Straight from the Bullied’s Mouth

I’m going to take a different track and offer a word or nine hundred on bullying. Under the current ethos, I guess you characterize what I experienced as bullying, starting in roughly 6th grade and continuing until about sophomore year in high school. I figure skated for ten years. I started playing hockey very young and at the same time took skating lessons. It was some point shortly thereafter when I traded in my hockey boots for figure skates.

I can’t really recall what it was that I liked about figure skating more than hockey. I’m an only child, so perhaps the whole team spirit thing wasn’t for me. I also vaguely remember David, my instructor. My memories of him always seem like he was so old, but I later learned that he was an 18 year old kid making some extra bucks doing private lessons. I didn’t have much exposure to high school kids, so he made quite an impression.

My family and I took skating very seriously. They must have spent thousands upon thousands of dollars on me and the sport, between traveling, lessons from skating and dance coaches, personal training, and boots, which were about a thousand bucks a pop and required two separate hours long fitting sessions with this old guy, a skate cobbler, in an upstairs workshop in an apartment shared with his wife. I remember spending an entire summer at a skating camp in Atlanta; two fellow skaters from that camp in Georgia ended up in the Olympics. When I returned, expectations were high because I spent three months with an Olympic coach. Perhaps I was weak willed, but I just could not take it. I took six months off, tried a couple of sessions, and sophomore year I called it quits. My family was devastated, we didn’t know what to do with ourselves.

The only thing I remember about the time I quit were the eyes. You see, for the years I skated at the same rink in Western Pennsylvania, our early evening freestyle sessions would end just before hockey practices. Impatient players came out of these narrow hallways from the locker rooms, all suited up, and hung out against the boards. As the only boy on the ice, sometimes one of two, I remember the taunts directed at me through the boards. After six months of living as a normal teenager, when the harassment returned when I headed back to the ice, I was done.

School was worse still. No one cared what I did in elementary. As soon as we hit sixth grade, I heard “faggot” on a daily basis. I grew up in an extremely white and extremely average suburb outside of Pittsburgh. Even as late as the mid-1990′s, cheerleaders and athletes ruled the school. Anything you did outside the school, a sport or other activity, was not deemed as legitimate, it was foreign, strange, and uncomfortable.

Over the years, I tried everything to make the teasing stop. I wrote an article for the school paper in seventh grade about skating, thinking that information would help. Well, I happened to mention that skating might be harder than playing football or baseball, so I never heard the end of it. Never mind that I had already broken my arm and wrist, and would later skate on a broken tailbone.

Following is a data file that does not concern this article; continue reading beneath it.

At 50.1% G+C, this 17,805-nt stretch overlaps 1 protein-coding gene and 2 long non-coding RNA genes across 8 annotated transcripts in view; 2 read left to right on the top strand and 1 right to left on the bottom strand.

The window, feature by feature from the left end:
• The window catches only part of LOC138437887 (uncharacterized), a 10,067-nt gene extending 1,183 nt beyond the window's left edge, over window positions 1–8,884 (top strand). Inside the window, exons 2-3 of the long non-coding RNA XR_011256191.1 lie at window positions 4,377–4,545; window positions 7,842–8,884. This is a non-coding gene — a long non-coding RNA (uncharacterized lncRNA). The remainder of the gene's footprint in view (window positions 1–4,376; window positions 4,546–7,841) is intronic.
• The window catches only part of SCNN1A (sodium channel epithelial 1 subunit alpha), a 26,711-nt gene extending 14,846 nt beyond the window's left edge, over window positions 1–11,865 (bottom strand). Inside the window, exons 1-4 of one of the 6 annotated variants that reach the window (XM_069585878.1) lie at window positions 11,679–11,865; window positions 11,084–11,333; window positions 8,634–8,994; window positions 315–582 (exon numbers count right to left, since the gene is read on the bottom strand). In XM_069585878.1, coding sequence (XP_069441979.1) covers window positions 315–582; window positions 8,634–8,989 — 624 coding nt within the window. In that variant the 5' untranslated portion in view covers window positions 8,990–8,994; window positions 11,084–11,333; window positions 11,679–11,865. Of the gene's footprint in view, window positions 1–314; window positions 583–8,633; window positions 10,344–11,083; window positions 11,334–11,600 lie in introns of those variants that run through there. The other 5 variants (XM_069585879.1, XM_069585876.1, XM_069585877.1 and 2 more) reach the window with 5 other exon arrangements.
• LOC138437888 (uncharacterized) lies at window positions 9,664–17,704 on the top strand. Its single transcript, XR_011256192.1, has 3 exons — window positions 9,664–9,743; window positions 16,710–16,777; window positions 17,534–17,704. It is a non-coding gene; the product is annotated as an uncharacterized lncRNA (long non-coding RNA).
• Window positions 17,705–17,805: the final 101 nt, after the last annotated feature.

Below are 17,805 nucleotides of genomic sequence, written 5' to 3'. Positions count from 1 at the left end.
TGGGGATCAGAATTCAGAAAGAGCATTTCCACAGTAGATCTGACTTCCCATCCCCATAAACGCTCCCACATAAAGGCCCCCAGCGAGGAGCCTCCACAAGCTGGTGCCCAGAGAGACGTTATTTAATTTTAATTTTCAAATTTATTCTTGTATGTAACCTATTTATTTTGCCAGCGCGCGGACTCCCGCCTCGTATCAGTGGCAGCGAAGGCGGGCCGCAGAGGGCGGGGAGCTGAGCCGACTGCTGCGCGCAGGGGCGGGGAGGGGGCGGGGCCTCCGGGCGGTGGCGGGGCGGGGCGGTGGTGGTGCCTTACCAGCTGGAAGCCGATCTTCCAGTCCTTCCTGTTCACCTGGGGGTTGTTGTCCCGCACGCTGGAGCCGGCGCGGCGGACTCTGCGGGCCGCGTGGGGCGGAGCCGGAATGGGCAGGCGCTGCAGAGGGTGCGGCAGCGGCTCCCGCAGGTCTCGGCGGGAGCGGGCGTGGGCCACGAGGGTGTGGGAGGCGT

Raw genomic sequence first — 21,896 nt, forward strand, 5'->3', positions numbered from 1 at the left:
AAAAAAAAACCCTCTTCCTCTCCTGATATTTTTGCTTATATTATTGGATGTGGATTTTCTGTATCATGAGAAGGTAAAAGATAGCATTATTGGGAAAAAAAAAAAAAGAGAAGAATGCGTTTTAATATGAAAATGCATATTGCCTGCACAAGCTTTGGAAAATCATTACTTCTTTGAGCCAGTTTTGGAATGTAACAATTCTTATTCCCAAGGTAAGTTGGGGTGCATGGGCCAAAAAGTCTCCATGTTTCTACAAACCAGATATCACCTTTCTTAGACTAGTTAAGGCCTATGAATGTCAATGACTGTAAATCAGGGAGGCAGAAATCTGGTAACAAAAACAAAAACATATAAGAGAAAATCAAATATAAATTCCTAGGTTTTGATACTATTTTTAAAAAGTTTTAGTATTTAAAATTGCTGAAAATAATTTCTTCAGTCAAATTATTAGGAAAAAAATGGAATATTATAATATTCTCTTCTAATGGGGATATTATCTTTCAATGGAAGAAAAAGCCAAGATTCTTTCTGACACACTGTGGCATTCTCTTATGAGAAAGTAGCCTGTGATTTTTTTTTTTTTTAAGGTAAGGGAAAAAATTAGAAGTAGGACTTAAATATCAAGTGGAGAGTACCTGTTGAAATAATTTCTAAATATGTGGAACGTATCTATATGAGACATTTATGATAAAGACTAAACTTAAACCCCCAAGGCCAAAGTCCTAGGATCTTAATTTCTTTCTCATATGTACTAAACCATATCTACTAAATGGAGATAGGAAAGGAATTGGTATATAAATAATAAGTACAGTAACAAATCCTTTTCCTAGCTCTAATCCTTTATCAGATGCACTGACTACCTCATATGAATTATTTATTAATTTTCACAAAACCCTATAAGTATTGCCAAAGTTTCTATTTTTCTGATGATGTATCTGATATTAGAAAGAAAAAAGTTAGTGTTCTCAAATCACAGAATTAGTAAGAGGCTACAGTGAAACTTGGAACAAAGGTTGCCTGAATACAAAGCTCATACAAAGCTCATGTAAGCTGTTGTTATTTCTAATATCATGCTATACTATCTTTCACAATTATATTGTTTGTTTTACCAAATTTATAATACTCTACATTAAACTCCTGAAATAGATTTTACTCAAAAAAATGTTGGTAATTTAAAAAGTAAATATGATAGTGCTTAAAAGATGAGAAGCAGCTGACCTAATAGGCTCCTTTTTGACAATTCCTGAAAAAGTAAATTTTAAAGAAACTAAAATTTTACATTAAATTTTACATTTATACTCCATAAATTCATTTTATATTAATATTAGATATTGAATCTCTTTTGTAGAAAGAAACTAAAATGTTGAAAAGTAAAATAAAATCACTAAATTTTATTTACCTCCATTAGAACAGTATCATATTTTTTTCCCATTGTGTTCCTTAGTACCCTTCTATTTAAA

Then one time I snapped. One of my regular harassers was following me down a hallway and stepping on the backs of my shoes. I remember to this day, right outside an art room, shouting, “Jesus Christ,” and punching him in the mouth. Immediate in-school suspension.

Bullying sometimes initiates difficult conversations, even if reasonable people agree that it should stop. We must acknowledge that sexism, classism, racism, and homophobia, bigotry of all kinds, are the primary drivers. It’s hard to admit the problems and begin those healing conversations because, especially in the case of sexual orientation, these are largely taboo topics in schools. And, believe it or not, some teachers, like many adults, are and have grown up to be bigots, so they’re not necessarily buying into anti-bullying measures as a priority.

In my case, the harassment had a lot to do with homophobia in my community. I was participating in what was seen as a gay or effeminate sport. Therefore, I was an object of derision. But as a white, heterosexual male, I do not think it needs to be all about sexual orientation. We can safely initiate conversations with a school or community’s understanding of how they define gender and sexuality. Are we limited to two categories? Are boys and girls only permitted to engage in certain activities or sports? And if they do participate in something challenging prevailing norms, should they be subject to daily ridicule or violence? Maybe we should consider, as an effort complementary to anti-bullying measures, a pro-feminist and pluralistic appreciation of our inherent right to choose how we perform the most basic characteristics and preferences of our social identities. This way, perhaps educators reluctant to discuss sexuality could at least begin the conversation with the unreasonable and unfounded expectations we have of the everyday roles of men, women, boys and girls.

Learn more about how you can help stop school bullying.

Shaun Johnson is an assistant professor of elementary education at Towson University. He taught fifth grade in Washington, D.C. and Silver Spring, MD, returning to the classroom recently teaching for a summer program in a D.C. public charter school. He earned his PhD from Indiana University and researches and publishes on elementary social studies and masculinity in education, particularly the lack of male teachers. He has his own education blog and podcast called At the Chalk Face.


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